Befores & Afters
We found ourself watching the news coverage again last week, from the moment the story broke to the events that followed throughout the day.
No, not that.
We were four at the time, so no memory of that. Maybe we saw Oswald getting snuffed a couple days later, maybe we didn’t. Our political awareness didn’t begin until almost five years later, with the rapid succession of LBJ dropping out, then MLK, then RFK.
The world is always changing that way, days when America Will Never Be the Same Again. Our parents were born a few years after one of those days, the stock market crash of 1929. They lived to see Pearl Harbor, Hiroshima, the Cuban Missile Crisis — and that day in November 1963, which we never thought to ask them about.
We had our own Days to deal with. We’ve had plenty since.
We don’t recall much observance of the twentieth anniversary of Dallas, although that may be because we had stopped watching television by then. An acquaintance insists it got plenty of attention, but when your birthday is November 22, you notice those things. But the world we had grown up in was After, not Before, and Camelot was just another given, a precondition of our existence.
We didn’t live through that. Nixon we lived through. The wage-price freeze we lived through. The gas lines we lived through. Reagan we were living through.
We had known those Befores, contrasted with those Afters. Those weren’t the hand we were dealt, but hands being played, usually poorly. Possible, better, futures were being precluded as we went. But the moment we were born into, under a 49-star flag, well, can’t help that. That’s just the baseline. The First Before.
We’re twenty years into the Post-That Era now, and there’s now a generation of adults, drinking legal beer and — golly! — smoking legal weed, for whom there is no Before, only After: The wars, the hurricane, the crash, the black dude, the crazy dude. That’s their world. That’s all their world, just as you’d have to get beyond the Tet Offensive to start ours. And while we may have another twenty years before we check out, they’re staring down another fifty or sixty.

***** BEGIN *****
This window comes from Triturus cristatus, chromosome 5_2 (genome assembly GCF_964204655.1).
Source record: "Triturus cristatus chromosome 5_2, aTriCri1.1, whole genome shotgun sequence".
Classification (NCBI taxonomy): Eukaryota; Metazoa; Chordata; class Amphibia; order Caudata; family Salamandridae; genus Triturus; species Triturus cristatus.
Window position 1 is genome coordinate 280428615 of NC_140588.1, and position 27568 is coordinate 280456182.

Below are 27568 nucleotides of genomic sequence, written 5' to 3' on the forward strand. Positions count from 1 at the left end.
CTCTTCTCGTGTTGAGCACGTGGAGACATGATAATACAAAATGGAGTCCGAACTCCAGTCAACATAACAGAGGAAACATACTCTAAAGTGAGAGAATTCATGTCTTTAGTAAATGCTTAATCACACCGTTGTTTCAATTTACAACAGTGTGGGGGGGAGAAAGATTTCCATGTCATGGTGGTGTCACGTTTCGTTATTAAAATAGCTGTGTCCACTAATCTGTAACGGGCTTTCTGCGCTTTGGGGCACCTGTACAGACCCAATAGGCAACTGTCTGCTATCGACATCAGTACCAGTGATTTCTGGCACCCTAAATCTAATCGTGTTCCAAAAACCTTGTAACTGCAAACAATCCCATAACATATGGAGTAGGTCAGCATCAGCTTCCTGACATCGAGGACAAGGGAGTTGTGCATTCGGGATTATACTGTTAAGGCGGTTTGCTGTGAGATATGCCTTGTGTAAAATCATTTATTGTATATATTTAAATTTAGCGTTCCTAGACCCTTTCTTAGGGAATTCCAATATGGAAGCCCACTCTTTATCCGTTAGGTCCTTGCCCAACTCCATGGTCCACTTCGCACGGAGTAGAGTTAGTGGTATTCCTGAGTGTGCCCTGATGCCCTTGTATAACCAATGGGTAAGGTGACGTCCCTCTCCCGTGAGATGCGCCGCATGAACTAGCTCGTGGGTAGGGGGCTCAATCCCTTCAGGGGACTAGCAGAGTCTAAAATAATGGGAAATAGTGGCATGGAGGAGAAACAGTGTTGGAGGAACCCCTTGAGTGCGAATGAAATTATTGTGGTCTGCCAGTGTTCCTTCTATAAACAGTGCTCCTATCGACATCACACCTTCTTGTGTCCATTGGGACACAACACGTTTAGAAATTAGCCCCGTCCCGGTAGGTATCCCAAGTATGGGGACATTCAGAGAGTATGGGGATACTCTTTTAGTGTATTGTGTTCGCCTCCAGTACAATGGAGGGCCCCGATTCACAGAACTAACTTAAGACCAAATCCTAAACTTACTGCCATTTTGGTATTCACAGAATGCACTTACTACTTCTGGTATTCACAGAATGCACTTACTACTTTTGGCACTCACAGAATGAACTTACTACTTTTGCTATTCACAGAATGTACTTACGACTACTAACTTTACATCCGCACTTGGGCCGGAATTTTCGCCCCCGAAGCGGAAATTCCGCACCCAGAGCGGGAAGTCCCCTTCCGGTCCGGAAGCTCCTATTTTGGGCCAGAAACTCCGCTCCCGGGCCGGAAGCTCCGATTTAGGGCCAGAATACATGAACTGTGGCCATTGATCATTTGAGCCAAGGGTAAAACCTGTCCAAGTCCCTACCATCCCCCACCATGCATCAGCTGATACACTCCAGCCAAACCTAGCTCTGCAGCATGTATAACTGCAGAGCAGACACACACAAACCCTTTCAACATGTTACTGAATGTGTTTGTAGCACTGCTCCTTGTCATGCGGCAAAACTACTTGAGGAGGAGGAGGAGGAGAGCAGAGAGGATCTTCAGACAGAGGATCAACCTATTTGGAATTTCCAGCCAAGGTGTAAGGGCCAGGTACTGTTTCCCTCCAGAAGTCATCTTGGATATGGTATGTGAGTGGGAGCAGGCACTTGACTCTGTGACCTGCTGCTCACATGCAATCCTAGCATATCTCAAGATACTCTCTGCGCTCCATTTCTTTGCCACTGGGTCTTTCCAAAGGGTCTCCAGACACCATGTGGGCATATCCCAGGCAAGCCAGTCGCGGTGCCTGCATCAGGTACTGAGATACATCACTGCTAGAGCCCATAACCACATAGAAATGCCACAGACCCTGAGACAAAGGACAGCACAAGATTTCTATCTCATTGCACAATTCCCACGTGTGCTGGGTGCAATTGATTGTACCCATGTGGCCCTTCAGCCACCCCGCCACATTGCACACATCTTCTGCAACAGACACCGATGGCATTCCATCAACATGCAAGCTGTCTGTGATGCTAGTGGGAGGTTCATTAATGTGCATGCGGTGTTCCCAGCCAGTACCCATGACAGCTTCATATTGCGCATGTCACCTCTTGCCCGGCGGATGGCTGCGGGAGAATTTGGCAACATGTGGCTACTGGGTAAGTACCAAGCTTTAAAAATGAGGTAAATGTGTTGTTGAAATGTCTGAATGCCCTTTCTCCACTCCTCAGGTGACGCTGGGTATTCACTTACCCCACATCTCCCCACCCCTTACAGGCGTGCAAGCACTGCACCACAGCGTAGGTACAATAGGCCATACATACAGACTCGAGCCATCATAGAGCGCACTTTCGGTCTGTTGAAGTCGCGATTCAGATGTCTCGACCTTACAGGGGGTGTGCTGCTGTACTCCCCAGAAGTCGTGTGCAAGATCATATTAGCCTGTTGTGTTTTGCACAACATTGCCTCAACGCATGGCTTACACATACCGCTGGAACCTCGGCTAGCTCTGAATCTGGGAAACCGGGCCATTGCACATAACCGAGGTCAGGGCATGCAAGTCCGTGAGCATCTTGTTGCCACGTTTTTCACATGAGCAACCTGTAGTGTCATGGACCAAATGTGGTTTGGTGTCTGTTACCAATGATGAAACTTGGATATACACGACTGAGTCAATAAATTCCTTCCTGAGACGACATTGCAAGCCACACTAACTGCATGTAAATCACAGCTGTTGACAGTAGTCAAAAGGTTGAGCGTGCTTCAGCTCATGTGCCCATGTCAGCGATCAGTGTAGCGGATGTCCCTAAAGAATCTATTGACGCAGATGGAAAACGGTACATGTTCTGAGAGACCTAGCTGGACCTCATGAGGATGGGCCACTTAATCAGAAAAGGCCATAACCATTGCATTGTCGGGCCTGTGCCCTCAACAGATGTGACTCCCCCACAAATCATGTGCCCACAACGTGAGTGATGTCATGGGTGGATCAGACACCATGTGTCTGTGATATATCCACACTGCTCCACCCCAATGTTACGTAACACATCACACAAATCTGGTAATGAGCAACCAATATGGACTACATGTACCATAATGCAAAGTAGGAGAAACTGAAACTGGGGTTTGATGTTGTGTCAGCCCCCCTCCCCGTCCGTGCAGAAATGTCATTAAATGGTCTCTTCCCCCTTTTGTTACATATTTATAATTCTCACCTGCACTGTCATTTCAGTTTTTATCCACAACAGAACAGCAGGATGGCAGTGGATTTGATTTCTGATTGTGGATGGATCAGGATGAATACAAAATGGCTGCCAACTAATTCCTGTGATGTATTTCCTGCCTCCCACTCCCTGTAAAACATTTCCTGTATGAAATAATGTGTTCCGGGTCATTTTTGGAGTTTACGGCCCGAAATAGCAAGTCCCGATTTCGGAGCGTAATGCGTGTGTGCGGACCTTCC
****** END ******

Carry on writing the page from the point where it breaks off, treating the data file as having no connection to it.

We wonder about them, the kids who will live to see most of this century, the kids just behind them who will see the start of the next. Those of us who can tell you where we were that morning have been dying off ever since, our stories as mouldering as Jack & Marilyn & Camelot & the Thousand Days.
America changed forever in November 1963, just as it changed forever in September 2001, just as it’s been changing forever forever, but that’s not the Before & After that would preoccupy us if we were 24 today. The world’s melting, man. The joint’s burning. Water’s drying up. Oh, and that fucking pandemic, too.
If we’re 24 today, forty years from now we’re gonna marvel how a whole country got its knickers in a twist over some fucking french fries. Because America may have changed forever that day, but the whole damn world changed forever in the days since.